Contracts; waiver of rights under contract. Waiver is defined as “a voluntary and intentional relinquishment or abandonment of a known existing legal right, advantage, benefit, claim or privilege, which except for such waiver the party would have enjoyed; the voluntary abandonment or surrender, by a capable person, of a right known by him to exist, with the intent that such right shall be surrendered and such person forever deprived of its benefit; or such conduct as warrants an inference of the relinquishment of such right; or the intentional doing of an act inconsistent with claiming it.”

FFCCI’s voluntary payment in favor of HRCC, albeit in amounts substantially different from those claimed by the latter, is a glaring indication that it had effectively waived its right to demand for the joint measurement of the completed works. FFCCI’s failure to demand a joint measurement of HRCC’s completed works reasonably justified the inference that it had already relinquished its right to do so. F.F. Cruz & Co., Inc. vs. HR Construction Corp.; G.R. No. 187521. March 14, 2012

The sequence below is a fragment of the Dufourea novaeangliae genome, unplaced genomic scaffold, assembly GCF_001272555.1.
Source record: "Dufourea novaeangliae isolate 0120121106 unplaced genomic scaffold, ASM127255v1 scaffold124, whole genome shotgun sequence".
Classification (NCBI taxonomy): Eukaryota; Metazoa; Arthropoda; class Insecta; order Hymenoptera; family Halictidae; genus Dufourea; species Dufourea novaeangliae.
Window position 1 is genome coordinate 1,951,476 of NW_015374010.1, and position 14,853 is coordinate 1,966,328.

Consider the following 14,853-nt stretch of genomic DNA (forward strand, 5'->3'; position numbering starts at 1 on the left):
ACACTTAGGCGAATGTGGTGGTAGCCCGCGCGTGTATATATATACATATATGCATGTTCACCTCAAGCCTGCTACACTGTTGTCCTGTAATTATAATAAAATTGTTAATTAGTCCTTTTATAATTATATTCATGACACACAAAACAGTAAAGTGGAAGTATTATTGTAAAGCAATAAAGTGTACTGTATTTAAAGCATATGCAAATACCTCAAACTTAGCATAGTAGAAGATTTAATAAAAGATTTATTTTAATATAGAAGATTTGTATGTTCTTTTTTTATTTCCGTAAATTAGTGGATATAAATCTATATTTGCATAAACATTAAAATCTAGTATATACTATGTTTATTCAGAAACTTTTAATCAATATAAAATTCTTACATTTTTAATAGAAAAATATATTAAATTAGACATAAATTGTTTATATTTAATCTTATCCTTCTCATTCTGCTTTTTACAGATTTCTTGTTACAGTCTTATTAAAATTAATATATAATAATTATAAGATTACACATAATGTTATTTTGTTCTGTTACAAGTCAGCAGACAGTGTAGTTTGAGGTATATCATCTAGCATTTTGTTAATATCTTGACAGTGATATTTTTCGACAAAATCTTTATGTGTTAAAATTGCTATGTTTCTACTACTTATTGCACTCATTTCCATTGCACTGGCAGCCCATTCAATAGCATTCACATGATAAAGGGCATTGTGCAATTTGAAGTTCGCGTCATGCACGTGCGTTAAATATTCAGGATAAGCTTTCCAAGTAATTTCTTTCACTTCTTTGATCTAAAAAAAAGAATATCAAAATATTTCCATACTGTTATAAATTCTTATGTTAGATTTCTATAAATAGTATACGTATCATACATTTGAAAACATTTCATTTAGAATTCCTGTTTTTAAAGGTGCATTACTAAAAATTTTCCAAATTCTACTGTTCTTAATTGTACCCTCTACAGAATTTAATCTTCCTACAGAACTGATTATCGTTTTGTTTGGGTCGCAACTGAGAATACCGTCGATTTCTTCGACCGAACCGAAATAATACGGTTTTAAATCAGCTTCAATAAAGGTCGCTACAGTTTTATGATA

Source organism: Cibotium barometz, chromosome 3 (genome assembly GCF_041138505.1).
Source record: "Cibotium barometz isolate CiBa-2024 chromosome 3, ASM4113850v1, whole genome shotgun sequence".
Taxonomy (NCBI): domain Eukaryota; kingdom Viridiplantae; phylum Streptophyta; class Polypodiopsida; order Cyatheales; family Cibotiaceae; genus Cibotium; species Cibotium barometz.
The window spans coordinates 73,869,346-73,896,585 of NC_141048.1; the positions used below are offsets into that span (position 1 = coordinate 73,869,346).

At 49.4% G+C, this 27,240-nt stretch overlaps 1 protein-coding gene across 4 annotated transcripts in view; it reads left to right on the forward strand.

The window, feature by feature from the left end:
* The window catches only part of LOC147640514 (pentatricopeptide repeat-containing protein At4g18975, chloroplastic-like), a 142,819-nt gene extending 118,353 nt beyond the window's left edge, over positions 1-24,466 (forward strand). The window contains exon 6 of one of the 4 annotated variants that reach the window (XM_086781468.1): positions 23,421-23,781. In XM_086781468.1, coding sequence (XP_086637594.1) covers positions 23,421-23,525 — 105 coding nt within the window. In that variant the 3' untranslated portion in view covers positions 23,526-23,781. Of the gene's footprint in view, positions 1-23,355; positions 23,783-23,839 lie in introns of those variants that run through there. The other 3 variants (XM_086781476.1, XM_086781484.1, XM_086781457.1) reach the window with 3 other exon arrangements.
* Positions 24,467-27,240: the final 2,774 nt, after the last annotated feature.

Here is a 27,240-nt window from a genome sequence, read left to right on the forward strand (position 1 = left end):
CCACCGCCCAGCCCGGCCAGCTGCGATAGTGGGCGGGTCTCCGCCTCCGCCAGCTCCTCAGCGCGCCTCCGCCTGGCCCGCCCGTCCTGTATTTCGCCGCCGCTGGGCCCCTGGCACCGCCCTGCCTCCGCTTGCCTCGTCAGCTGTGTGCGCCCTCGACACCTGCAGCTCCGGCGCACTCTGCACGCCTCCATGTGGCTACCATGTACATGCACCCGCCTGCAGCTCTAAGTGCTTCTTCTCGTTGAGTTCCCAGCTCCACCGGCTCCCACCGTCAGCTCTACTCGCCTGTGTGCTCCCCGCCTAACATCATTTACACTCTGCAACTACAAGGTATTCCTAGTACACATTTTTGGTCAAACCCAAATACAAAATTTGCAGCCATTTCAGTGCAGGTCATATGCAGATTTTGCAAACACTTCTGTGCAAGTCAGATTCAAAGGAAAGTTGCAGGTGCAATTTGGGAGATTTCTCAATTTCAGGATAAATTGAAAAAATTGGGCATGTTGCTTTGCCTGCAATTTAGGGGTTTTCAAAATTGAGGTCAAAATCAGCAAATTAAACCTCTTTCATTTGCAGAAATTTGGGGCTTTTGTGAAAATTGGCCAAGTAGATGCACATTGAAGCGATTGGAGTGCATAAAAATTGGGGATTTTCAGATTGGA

Damages; loss of earning capacity. Damages for loss of earning capacity is in the nature of actual damages, which as a rule must be duly proven by documentary evidence, not merely by the self-serving testimony of the widow. By way of exception, damages for loss of earning capacity may be awarded despite the absence of documentary evidence when (1) the deceased is self-employed earning less than the minimum wage under current labor laws, and judicial notice may be taken of the fact that in the deceased’s line of work no documentary evidence is available; or (2) the deceased is employed as a daily wage worker earning less than the minimum wage under current labor laws.